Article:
Why Should We Manage Stress

The seasons of gratitude, joy and peace are upon us. The season when family and friends are welcomed; when meals are planned, prepared and enjoyed; when gifts are carefully considered and wrapped – but in addition to joy and peace, this season can also bring stress.

The Bible reminds us, in Philippians 4:6-7, “Do not be anxious about anything, but in every situation, by prayer and petition, with thanksgiving, present your requests to God. And the peace of God, which transcends all understanding, will guard your hearts and your minds in Christ Jesus.

We are given these verses to deal with stress, and as Christians, we make use of them. But I’d like to take a look at what scripture means when it says that through prayer and petition, the peace of God will guard your heart.

The heart is the primary organ that delivers blood to every cell in the body. To say that the heart is a workhorse is an understatement. During the course of the average lifetime of 70 years, the heart, a muscle no bigger than the size of your fist, pumps about 191,625,000 gallons of blood! That’s 2,000 gallons per day! 

The Bible has much to say about the power of blood. “For the life of every creature is its blood: its blood is its life.” (Leviticus 17:14). The New Testament refers to “blood” more than 100 times.

So guarding one’s heart seems to be a spiritual command: to honor and preserve the precious gift of life.

Researchers have known for decades that stress causes the body to secrete hormones that can harm bodily function. Here is a little information about how the body reacts to stress: according to the Father of Stress Research, endocrinologist Hans Selye, M.D., Ph. D. (1907-1982), “reaction to stress is governed mainly by three tiny glands: the pituitary, which nestles under the brain, and the two adrenals, which sit on either side of the kidneys. Together they weigh only about a third of an ounce, yet the hormones they secrete have a huge influence on vital body functions.” 

And in fact, these tiny glands are responsible for the survival of the entire human race!

Cavemen’s quick fight-or-flight instincts kept them alive another day to make cavebabies.

To think that the hormones that have ensured the existence of our race weigh just a third of an ounce! The study of biology is a never-ending discovery of God’s infinite, and fearful, creative genius.

Dr. Selye said, “The apparent cause of illness is often … nervous exhaustion or merely old age.” He continues, “Every stress leaves an indelible scar, and the organism pays for its survival after a stressful situation by becoming a little older.”

Nervous exhaustion is the condition resulting from too much or too prolonged stress.

Adrenaline is a powerful chemical, and as with every substance, the body must metabolize it. In order for it to leave the body, the molecules of adrenaline must be broken down, or oxidized. Oxygen-carrying blood is how this happens.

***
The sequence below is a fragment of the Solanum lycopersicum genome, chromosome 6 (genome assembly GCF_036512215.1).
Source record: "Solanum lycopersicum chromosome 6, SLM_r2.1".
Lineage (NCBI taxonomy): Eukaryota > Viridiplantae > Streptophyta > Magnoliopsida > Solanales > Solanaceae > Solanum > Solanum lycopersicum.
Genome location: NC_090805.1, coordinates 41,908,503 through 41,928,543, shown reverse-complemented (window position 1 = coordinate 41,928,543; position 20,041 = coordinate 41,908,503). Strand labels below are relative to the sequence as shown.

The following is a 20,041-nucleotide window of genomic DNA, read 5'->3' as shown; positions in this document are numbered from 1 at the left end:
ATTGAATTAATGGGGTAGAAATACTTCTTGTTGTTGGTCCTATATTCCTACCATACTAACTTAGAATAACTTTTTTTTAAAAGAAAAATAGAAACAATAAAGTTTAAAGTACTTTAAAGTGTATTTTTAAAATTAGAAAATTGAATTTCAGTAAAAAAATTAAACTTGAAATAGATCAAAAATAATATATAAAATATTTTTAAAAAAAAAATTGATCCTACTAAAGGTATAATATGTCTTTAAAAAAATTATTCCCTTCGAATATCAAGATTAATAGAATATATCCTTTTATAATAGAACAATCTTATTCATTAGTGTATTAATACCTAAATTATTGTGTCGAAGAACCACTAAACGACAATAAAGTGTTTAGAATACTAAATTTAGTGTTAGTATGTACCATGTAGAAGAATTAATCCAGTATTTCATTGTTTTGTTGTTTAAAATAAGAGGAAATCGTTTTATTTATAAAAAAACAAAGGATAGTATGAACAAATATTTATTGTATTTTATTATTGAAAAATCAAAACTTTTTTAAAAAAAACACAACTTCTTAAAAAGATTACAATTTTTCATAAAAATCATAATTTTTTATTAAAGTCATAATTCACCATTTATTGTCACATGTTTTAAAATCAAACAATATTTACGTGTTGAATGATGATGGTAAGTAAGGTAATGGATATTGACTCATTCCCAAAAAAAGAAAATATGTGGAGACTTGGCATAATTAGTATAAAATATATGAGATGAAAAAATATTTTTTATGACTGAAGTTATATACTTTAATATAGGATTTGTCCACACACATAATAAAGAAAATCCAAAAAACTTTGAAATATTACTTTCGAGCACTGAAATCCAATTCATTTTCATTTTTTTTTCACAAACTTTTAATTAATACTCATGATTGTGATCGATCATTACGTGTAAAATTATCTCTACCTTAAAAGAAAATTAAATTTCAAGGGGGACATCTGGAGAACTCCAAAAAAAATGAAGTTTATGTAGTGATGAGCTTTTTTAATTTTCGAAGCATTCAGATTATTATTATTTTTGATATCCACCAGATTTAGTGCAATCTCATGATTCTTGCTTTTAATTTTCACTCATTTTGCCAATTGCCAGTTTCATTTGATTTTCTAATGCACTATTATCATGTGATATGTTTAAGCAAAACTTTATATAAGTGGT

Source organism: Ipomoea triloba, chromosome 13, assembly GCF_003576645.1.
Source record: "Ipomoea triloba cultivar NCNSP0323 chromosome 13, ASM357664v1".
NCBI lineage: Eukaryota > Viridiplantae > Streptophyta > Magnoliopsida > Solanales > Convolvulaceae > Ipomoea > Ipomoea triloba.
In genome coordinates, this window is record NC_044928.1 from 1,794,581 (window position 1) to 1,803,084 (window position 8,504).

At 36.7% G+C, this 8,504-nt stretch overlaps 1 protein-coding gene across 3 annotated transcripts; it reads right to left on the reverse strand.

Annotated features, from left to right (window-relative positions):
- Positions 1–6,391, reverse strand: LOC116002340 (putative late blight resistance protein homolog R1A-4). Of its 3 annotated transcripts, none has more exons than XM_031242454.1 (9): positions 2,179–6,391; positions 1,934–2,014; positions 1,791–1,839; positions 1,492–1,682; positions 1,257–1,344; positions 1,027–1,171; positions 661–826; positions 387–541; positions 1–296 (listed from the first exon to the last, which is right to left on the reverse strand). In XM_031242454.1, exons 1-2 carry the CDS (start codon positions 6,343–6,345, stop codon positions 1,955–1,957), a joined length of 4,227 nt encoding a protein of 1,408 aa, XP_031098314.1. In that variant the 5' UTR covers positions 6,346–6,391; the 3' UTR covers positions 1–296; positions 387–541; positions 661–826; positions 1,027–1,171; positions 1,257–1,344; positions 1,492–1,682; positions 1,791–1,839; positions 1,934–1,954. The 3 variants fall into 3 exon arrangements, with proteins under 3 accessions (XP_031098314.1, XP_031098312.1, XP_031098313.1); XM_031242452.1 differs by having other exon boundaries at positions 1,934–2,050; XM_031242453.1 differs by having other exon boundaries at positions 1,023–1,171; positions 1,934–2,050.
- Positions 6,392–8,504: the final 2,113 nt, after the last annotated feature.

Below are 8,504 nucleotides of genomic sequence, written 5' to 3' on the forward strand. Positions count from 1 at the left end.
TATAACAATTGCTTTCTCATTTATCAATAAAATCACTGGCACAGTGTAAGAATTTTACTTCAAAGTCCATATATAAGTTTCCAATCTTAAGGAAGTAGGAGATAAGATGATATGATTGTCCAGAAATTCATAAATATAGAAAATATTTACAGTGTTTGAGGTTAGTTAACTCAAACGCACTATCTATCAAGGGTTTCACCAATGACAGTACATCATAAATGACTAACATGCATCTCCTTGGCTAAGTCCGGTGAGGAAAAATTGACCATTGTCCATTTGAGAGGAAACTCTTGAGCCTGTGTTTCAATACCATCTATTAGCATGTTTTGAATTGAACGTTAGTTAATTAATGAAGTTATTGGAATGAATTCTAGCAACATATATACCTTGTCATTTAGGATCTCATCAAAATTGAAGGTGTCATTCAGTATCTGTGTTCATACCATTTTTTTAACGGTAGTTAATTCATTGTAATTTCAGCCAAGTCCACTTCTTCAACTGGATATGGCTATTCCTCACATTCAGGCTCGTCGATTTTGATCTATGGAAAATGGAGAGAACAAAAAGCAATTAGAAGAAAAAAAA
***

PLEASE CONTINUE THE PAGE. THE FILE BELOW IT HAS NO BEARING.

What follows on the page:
The heart pumps blood. Blood carries oxygen (and nutrients) to every cell. When a tough substance like adrenaline needs to be metabolized, more blood and oxygen are required.

The body naturally accommodates that need. The heart beats a little faster, breathing rate increases, vital organs may be slightly deprived of life-sustaining oxygen – these are the actual reasons why stress is harmful over time.

The following study is one more proof that stress causes chemical damage in the body. Joseph A. Boscarino, a senior scientist at the New York Academy of Medicine, used health data on Vietnam veterans collected by the Centers for Disease Control and Prevention 20 years after the men were discharged from military service.

The veterans who suffered from post-traumatic stress disorder were three times more likely to have an autoimmune illness than veterans not experiencing post-traumatic stress disorder.

To recap: under normal conditions, the heart delivers oxygen-carrying blood to cells. Under stressful conditions, more oxygen is required to break down adrenaline. The heart must work harder, thus contributing to the nervous exhaustion, as cited by Dr. Selye.

How can we help our heart in its work for life? We already know those answers. Eat right. Exercise. Get enough sleep. Avoid smoking, excess alcohol and sugary beverages. Avoid stress. And be kind to your internal balance.

It’s a mystery, isn’t it? For the human race to survive, fight-or-flight hormones must be present. For the human race to survive, systems must be in place to overcome those potentially harmful hormones.

1 Timothy 6:17 NIV tells us “Command those who are rich in this present world not to be arrogant nor to put their hope in wealth, which is so uncertain, but to put their hope in God, who richly provides us with everything for our enjoyment.”

That enjoyment means welcoming friends and family, buying perfect gifts and wrapping them beautifully, planning, preparing and feasting on delicious food. So enjoy this season and care for your heart, while avoiding the stress that should not be a natural outcome of this season of fellowship and love.

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Teri Mathis

Teri Mathis is a wife, mother, grandmother, entrepreneur, inventor, author and Sister in Christ. Her 30+ years research in oxygen’s role in health influences her writing. She and her husband, Lee, live happily in Rosenberg, Texas with their menagerie of rescue pets.